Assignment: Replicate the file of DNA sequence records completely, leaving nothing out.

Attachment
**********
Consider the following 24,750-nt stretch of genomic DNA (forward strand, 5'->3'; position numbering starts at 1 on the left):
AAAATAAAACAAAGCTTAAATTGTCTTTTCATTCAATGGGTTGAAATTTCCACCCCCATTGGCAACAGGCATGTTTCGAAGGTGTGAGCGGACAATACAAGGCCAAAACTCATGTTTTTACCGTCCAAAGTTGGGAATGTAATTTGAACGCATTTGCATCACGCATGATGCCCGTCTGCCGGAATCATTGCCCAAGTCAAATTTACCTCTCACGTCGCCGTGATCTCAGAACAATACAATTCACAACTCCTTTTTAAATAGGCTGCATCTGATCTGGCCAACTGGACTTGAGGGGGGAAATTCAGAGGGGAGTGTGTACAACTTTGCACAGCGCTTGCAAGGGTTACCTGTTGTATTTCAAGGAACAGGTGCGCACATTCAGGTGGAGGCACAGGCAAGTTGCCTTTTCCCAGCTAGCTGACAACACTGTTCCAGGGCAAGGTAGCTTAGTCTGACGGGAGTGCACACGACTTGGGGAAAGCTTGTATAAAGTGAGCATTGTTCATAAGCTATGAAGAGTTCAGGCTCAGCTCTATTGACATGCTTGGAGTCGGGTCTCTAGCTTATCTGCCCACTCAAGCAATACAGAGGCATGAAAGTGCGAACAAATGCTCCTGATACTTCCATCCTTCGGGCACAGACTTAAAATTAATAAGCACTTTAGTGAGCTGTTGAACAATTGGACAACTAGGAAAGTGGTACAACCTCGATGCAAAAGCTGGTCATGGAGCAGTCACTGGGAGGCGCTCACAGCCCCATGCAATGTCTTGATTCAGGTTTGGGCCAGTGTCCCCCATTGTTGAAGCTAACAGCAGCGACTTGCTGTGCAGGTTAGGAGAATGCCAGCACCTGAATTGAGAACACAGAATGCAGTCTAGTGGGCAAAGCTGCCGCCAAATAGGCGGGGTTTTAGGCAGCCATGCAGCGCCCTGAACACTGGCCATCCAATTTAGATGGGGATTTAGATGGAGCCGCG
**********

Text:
Consider the following 24,750-nt stretch of genomic DNA (forward strand, 5'->3'; position numbering starts at 1 on the left):
AAAATAAAACAAAGCTTAAATTGTCTTTTCATTCAATGGGTTGAAATTTCCACCCCCATTGGCAACAGGCATGTTTCGAAGGTGTGAGCGGACAATACAAGGCCAAAACTCATGTTTTTACCGTCCAAAGTTGGGAATGTAATTTGAACGCATTTGCATCACGCATGATGCCCGTCTGCCGGAATCATTGCCCAAGTCAAATTTACCTCTCACGTCGCCGTGATCTCAGAACAATACAATTCACAACTCCTTTTTAAATAGGCTGCATCTGATCTGGCCAACTGGACTTGAGGGGGGAAATTCAGAGGGGAGTGTGTACAACTTTGCACAGCGCTTGCAAGGGTTACCTGTTGTATTTCAAGGAACAGGTGCGCACATTCAGGTGGAGGCACAGGCAAGTTGCCTTTTCCCAGCTAGCTGACAACACTGTTCCAGGGCAAGGTAGCTTAGTCTGACGGGAGTGCACACGACTTGGGGAAAGCTTGTATAAAGTGAGCATTGTTCATAAGCTATGAAGAGTTCAGGCTCAGCTCTATTGACATGCTTGGAGTCGGGTCTCTAGCTTATCTGCCCACTCAAGCAATACAGAGGCATGAAAGTGCGAACAAATGCTCCTGATACTTCCATCCTTCGGGCACAGACTTAAAATTAATAAGCACTTTAGTGAGCTGTTGAACAATTGGACAACTAGGAAAGTGGTACAACCTCGATGCAAAAGCTGGTCATGGAGCAGTCACTGGGAGGCGCTCACAGCCCCATGCAATGTCTTGATTCAGGTTTGGGCCAGTGTCCCCCATTGTTGAAGCTAACAGCAGCGACTTGCTGTGCAGGTTAGGAGAATGCCAGCACCTGAATTGAGAACACAGAATGCAGTCTAGTGGGCAAAGCTGCCGCCAAATAGGCGGGGTTTTAGGCAGCCATGCAGCGCCCTGAACACTGGCCATCCAATTTAGATGGGGATTTAGATGGAGCCGCG